Improving society’s long-term sustainability with respect to limited environmental resources while ensuring health and safety is a “wicked problem,” a term coined to describe complex real-world challenges that have severe societal consequences, cannot be studied by trial and error, and do not have clear-cut solutions. Addressing this wicked problem effectively will require new artificial intelligence (AI) methods for knowledge discovery and prediction driven by convergent collaborations across multiple sectors involved in research and enterprise.
Collaborating to Tap AI’s Potential
Currently, less than 5% of available environmental observational data are used in numerical models of Earth systems. Better models that leverage additional data are essential to improving our understanding of and ability to predict atmospheric and oceanic phenomena and their impacts, as well as to assist individuals, businesses, and governments in making better decisions to reduce harm to people, livelihoods, ecosystems, and economies.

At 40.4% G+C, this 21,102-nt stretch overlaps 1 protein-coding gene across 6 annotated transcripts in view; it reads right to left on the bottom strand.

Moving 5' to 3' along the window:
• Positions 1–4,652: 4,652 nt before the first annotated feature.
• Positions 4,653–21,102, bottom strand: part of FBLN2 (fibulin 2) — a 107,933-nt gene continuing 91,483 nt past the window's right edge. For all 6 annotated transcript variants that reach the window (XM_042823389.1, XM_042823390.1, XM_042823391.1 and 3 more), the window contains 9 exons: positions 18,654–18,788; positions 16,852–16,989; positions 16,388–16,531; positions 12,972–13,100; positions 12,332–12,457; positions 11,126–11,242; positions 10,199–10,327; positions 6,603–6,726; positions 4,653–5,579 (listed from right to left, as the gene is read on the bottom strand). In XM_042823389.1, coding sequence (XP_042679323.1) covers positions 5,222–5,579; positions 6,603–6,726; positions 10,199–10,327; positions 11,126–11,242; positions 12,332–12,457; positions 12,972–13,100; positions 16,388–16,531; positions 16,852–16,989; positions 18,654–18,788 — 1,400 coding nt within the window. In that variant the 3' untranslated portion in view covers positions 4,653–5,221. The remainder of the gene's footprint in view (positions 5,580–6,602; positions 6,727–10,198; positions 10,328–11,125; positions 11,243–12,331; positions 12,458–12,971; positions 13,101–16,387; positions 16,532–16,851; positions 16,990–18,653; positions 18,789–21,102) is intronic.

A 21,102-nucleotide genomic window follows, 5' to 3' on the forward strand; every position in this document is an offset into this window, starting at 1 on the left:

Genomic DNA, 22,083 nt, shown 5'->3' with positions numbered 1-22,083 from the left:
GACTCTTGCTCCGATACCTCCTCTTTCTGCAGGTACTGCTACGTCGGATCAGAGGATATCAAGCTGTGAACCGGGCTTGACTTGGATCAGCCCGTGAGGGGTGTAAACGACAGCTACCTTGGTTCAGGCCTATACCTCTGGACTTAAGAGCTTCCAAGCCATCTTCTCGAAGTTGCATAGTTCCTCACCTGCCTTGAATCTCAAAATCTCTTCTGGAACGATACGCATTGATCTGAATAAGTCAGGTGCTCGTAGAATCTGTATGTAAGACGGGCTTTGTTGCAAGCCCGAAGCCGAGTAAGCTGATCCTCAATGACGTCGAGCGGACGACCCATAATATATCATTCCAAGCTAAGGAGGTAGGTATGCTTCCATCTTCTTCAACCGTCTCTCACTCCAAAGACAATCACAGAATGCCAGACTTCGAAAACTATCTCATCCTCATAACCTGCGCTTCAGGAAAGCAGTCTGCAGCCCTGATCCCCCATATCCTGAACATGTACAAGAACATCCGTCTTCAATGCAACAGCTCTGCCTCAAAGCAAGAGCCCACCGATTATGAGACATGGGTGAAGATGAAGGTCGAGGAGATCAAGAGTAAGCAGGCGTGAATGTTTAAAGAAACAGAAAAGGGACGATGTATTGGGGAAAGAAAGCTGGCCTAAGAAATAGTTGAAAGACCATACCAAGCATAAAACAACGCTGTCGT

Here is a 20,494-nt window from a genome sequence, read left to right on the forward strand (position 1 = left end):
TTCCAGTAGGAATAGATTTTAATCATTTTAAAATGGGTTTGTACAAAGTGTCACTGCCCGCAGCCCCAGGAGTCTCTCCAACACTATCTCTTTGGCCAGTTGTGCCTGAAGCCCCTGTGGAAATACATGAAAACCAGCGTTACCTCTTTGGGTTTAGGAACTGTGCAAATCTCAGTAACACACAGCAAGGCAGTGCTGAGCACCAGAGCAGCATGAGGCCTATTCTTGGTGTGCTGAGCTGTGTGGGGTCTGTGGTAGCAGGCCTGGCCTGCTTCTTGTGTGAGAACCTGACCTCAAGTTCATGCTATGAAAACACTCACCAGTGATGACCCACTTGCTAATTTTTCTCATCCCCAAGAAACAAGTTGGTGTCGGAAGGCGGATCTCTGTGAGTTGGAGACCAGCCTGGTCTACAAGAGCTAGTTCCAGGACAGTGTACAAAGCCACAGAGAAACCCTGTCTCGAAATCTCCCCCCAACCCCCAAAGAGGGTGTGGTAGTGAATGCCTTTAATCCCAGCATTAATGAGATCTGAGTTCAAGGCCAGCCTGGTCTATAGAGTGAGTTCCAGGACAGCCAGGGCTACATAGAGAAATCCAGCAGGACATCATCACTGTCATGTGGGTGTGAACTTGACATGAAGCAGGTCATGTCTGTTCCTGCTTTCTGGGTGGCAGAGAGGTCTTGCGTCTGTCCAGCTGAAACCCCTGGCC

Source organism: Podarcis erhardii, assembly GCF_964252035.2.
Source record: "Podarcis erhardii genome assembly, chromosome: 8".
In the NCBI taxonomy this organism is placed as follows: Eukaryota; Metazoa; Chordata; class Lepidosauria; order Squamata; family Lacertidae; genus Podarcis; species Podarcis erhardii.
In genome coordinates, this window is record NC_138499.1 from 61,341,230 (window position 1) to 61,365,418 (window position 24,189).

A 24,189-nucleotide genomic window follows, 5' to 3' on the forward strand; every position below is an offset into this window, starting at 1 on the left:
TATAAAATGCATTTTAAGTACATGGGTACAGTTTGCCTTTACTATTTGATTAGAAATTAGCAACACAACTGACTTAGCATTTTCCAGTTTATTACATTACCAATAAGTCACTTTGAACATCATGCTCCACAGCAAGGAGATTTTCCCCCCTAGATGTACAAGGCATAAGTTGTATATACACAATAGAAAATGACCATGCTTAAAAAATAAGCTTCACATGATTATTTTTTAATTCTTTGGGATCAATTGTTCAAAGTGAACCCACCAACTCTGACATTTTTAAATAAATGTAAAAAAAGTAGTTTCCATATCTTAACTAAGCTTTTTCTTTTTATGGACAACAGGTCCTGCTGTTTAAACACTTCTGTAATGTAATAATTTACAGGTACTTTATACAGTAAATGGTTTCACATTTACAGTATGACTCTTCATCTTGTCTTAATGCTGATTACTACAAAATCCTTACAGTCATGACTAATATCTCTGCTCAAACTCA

AI has demonstrated value throughout the observing, predicting, and impact modeling process, from preprocessing to postprocessing and improving forecasts. And with recent computational hardware innovations like graphics processing units (GPUs) and tensor processing units, as well as innovations in AI methods themselves, AI is poised to help us harness the power of the big-data frontier by exploiting untapped environmental observations and enhancing Earth system modeling in cost-effective ways.